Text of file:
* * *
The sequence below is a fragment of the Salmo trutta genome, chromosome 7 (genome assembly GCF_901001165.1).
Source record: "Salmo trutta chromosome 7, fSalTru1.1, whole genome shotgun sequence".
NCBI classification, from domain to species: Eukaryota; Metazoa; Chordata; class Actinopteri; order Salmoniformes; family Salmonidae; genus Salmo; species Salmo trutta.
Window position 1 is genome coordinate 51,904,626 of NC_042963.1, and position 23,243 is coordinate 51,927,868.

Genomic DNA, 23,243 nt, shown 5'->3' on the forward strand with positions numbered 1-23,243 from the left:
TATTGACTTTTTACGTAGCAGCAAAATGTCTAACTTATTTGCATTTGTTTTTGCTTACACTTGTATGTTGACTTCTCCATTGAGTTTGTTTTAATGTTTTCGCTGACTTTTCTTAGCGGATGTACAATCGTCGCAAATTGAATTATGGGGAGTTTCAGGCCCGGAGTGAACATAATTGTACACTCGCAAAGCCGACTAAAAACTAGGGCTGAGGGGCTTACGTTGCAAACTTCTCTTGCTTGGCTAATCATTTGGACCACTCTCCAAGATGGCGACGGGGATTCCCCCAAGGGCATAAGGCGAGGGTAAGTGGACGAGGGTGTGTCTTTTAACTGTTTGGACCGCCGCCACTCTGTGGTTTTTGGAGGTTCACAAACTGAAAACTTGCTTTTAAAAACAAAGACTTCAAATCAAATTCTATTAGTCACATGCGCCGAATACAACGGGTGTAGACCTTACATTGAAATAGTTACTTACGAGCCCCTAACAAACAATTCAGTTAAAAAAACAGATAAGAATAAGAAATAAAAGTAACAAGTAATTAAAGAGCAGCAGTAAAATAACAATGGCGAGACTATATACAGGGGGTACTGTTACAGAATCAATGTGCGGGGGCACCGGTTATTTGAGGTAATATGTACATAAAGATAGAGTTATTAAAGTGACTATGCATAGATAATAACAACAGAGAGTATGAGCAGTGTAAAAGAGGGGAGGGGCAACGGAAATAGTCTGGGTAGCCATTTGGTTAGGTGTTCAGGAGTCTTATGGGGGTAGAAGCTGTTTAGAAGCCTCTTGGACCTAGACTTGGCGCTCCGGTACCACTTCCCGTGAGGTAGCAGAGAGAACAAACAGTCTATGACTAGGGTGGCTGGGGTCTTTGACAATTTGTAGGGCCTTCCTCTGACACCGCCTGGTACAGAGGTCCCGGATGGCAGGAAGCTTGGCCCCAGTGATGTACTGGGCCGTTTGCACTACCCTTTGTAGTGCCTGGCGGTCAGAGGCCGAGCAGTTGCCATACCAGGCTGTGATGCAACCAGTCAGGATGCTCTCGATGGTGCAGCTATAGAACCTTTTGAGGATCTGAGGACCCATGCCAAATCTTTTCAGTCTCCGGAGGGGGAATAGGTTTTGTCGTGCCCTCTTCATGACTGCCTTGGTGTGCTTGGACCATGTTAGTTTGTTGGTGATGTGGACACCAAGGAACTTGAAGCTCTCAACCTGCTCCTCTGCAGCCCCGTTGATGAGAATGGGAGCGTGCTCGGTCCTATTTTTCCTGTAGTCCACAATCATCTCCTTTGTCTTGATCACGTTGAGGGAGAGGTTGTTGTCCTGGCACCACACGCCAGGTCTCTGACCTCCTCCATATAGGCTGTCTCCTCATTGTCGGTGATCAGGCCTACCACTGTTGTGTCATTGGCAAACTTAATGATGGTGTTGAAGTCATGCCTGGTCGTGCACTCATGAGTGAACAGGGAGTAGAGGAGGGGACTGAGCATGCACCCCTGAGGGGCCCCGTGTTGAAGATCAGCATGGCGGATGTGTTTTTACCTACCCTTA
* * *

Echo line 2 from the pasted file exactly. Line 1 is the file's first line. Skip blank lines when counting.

Source record: "Salmo trutta chromosome 7, fSalTru1.1, whole genome shotgun sequence".